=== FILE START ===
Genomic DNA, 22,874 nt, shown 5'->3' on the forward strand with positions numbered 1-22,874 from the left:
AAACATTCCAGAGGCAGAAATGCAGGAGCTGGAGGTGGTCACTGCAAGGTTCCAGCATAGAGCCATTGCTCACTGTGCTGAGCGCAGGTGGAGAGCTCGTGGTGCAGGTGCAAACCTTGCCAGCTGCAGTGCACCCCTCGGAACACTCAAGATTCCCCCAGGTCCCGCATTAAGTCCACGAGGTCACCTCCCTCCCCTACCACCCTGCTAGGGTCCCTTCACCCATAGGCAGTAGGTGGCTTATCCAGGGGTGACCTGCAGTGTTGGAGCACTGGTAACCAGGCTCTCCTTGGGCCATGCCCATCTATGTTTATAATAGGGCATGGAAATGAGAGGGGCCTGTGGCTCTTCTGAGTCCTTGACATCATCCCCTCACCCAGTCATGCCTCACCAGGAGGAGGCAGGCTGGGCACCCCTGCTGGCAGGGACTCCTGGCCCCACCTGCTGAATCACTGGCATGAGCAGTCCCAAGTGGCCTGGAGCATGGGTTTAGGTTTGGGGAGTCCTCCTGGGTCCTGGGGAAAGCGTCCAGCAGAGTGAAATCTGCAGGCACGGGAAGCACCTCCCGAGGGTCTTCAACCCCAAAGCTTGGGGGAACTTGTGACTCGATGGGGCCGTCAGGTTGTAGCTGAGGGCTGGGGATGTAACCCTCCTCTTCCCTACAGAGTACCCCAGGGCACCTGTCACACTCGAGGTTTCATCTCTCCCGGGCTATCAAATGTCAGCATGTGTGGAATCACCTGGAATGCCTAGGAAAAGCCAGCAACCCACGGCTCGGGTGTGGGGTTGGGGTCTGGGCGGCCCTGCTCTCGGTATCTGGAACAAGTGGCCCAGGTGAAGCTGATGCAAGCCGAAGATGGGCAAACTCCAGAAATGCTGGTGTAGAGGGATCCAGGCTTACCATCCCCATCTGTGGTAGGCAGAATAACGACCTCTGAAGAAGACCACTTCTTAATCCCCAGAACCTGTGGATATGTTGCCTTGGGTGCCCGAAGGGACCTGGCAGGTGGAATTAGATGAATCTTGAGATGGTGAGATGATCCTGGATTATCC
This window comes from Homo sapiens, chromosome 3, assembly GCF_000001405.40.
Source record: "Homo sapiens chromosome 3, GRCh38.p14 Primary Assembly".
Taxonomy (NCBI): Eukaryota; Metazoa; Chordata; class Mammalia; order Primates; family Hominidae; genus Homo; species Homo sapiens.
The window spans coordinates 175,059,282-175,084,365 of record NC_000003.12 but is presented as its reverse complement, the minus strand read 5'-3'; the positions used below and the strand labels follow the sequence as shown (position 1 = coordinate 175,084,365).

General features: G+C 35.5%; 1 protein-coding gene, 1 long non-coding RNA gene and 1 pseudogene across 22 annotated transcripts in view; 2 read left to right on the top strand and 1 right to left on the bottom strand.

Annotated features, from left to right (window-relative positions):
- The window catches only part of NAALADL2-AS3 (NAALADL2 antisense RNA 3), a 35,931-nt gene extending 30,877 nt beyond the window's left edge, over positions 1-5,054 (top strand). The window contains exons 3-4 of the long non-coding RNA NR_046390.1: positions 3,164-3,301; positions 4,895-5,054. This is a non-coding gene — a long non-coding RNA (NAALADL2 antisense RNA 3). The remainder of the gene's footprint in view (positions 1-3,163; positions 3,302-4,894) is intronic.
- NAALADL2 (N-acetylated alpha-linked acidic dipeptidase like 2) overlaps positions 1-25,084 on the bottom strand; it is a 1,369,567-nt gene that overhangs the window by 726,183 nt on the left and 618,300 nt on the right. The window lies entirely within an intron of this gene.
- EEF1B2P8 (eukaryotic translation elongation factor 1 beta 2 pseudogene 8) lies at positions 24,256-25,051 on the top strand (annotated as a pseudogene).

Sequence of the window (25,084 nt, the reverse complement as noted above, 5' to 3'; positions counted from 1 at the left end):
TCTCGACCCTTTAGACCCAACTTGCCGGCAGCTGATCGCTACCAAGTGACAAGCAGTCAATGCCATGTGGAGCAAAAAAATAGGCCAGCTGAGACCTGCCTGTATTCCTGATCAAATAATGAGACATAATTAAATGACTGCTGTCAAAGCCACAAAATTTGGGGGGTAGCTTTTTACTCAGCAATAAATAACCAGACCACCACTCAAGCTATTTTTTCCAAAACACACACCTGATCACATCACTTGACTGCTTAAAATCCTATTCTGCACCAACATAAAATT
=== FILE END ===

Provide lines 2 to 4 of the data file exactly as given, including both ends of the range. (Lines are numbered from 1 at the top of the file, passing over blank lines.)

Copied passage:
AAACATTCCAGAGGCAGAAATGCAGGAGCTGGAGGTGGTCACTGCAAGGTTCCAGCATAGAGCCATTGCTCACTGTGCTGAGCGCAGGTGGAGAGCTCGTGGTGCAGGTGCAAACCTTGCCAGCTGCAGTGCACCCCTCGGAACACTCAAGATTCCCCCAGGTCCCGCATTAAGTCCACGAGGTCACCTCCCTCCCCTACCACCCTGCTAGGGTCCCTTCACCCATAGGCAGTAGGTGGCTTATCCAGGGGTGACCTGCAGTGTTGGAGCACTGGTAACCAGGCTCTCCTTGGGCCATGCCCATCTATGTTTATAATAGGGCATGGAAATGAGAGGGGCCTGTGGCTCTTCTGAGTCCTTGACATCATCCCCTCACCCAGTCATGCCTCACCAGGAGGAGGCAGGCTGGGCACCCCTGCTGGCAGGGACTCCTGGCCCCACCTGCTGAATCACTGGCATGAGCAGTCCCAAGTGGCCTGGAGCATGGGTTTAGGTTTGGGGAGTCCTCCTGGGTCCTGGGGAAAGCGTCCAGCAGAGTGAAATCTGCAGGCACGGGAAGCACCTCCCGAGGGTCTTCAACCCCAAAGCTTGGGGGAACTTGTGACTCGATGGGGCCGTCAGGTTGTAGCTGAGGGCTGGGGATGTAACCCTCCTCTTCCCTACAGAGTACCCCAGGGCACCTGTCACACTCGAGGTTTCATCTCTCCCGGGCTATCAAATGTCAGCATGTGTGGAATCACCTGGAATGCCTAGGAAAAGCCAGCAACCCACGGCTCGGGTGTGGGGTTGGGGTCTGGGCGGCCCTGCTCTCGGTATCTGGAACAAGTGGCCCAGGTGAAGCTGATGCAAGCCGAAGATGGGCAAACTCCAGAAATGCTGGTGTAGAGGGATCCAGGCTTACCATCCCCATCTGTGGTAGGCAGAATAACGACCTCTGAAGAAGACCACTTCTTAATCCCCAGAACCTGTGGATATGTTGCCTTGGGTGCCCGAAGGGACCTGGCAGGTGGAATTAGATGAATCTTGAGATGGTGAGATGATCCTGGATTATCC
This window comes from Homo sapiens, chromosome 3, assembly GCF_000001405.40.
Source record: "Homo sapiens chromosome 3, GRCh38.p14 Primary Assembly".